I know when I was in that situation there was no amount of “advice” that made me feel any better. I attacked the recruiting problem at every angle I could think of, and any angle anyone in my network could think of. I know that I felt like no one wanted to hear my sob story anymore, and I don’t know how I would have made it out of that mental rut if not for my loved ones and family. All the advice here is superb, but taking some time to disconnect and just aimlessly walk around where ever you live till you don’t know where you are anymore may help. I know that how one person deals with their problems isn’t transferable, and especially doesn’t seem so when everything is spiraling and you’re loosing your mental sanity; but sometimes just disappearing and wandering till you can wander no longer helps. I know that I wish someone reached out to me and said “I care about what you’re going through and I’m here to listen” because sometimes that all you need. Job part aside, if you just need someone to talk to feel free to reach out. Sometimes having a (new) shoulder to cry on can make the suck a little less horrible. Also, there are a lot of agencies who would help with your dogs medical costs, I know I’d rather starve than give my dog away. Happy to help with figuring that out as well. Things will get better, but in the words of Keynes in the long run we are all dead; so I know that “advice” doesn’t make this shit feel any better but sometimes a helping hand can. Dm me if you ever feel like you need to talk, we all have to be there for each other during times like this. Wishing you the best and hope your dog is okay.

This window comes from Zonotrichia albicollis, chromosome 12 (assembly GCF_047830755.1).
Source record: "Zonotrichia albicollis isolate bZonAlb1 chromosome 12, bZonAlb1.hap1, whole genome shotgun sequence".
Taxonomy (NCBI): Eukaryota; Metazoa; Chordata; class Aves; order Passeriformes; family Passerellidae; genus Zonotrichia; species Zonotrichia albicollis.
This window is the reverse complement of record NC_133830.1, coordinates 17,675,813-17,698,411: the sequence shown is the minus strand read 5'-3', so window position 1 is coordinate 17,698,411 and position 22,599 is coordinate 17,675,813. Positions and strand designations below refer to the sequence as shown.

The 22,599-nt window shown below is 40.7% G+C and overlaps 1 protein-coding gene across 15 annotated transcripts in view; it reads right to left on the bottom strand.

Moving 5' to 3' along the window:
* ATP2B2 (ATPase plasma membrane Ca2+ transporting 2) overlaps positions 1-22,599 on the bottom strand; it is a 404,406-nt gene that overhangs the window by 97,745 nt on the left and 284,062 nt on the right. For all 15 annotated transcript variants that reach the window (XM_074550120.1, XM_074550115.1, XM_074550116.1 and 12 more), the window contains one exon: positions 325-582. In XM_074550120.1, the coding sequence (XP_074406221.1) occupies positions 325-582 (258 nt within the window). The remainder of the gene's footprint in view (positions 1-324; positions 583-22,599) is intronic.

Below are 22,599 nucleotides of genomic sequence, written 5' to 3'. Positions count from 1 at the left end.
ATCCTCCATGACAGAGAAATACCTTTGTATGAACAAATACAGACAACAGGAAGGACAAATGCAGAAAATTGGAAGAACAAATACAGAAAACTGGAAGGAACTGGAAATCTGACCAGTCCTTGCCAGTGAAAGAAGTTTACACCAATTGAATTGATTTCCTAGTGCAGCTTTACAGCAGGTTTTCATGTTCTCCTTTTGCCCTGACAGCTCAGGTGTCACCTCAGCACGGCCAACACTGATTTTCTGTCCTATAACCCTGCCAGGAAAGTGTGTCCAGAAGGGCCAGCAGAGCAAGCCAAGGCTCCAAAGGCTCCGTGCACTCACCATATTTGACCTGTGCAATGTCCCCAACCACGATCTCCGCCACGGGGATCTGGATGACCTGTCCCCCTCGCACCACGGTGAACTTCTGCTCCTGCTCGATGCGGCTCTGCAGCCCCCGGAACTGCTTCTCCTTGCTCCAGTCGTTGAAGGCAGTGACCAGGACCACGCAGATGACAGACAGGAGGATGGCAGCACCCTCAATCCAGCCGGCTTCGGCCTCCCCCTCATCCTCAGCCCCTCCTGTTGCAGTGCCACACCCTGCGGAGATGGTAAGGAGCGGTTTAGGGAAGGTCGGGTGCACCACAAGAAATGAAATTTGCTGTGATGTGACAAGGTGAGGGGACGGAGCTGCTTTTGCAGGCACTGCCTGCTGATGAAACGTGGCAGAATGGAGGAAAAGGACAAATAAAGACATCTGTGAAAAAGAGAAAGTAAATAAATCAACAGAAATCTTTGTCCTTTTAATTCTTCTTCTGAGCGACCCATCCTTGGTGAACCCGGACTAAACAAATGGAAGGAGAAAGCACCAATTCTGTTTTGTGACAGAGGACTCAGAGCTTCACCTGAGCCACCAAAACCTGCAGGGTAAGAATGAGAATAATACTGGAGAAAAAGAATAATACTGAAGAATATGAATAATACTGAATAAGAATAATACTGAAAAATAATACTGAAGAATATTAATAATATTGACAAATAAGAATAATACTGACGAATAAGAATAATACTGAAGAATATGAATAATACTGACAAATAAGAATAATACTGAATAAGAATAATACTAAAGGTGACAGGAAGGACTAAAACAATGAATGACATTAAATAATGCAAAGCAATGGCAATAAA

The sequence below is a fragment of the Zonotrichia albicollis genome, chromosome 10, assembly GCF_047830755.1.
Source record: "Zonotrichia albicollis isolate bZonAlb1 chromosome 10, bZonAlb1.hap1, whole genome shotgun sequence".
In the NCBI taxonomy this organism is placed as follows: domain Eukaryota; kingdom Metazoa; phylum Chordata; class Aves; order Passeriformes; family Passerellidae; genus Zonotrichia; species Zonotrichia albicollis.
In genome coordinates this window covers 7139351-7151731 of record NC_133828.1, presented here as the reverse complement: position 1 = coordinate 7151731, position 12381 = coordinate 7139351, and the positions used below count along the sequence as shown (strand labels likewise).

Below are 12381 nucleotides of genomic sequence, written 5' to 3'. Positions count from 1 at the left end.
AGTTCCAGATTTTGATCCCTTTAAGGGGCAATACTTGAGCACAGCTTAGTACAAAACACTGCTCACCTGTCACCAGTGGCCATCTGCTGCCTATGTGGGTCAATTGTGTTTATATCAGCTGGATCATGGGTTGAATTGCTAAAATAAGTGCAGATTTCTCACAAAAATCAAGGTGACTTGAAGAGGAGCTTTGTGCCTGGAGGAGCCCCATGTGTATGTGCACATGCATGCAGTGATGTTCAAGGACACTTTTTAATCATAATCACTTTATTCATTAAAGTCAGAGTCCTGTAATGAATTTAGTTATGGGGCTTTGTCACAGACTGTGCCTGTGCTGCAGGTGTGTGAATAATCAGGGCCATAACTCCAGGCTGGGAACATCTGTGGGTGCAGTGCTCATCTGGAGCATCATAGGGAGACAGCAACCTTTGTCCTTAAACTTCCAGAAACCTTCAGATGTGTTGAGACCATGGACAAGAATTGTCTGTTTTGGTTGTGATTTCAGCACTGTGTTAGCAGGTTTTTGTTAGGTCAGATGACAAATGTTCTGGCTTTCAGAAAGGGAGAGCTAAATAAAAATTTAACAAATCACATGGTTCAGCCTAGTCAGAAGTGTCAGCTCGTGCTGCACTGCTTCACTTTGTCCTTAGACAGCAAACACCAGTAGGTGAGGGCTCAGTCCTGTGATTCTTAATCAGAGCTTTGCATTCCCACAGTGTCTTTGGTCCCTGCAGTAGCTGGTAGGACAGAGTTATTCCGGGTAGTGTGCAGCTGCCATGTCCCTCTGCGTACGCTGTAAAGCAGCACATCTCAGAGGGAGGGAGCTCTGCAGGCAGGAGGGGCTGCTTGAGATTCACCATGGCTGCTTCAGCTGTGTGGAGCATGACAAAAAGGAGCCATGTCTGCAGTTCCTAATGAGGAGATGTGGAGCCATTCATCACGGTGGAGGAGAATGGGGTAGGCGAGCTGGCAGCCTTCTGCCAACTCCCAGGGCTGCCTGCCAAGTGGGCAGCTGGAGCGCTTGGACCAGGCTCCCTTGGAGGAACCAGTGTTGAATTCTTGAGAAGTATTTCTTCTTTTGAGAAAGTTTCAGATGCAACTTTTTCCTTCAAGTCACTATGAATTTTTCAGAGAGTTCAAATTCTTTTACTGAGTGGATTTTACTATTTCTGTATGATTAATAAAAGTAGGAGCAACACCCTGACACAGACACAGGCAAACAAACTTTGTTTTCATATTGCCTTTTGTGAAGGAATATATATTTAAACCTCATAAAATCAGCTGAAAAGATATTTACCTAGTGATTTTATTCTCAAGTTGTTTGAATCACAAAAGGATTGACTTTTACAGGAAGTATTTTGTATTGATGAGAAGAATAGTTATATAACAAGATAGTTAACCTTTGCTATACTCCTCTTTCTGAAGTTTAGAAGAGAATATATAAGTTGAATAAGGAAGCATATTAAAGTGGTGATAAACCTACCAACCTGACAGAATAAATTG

Jul 24, 2020 - 7:44pm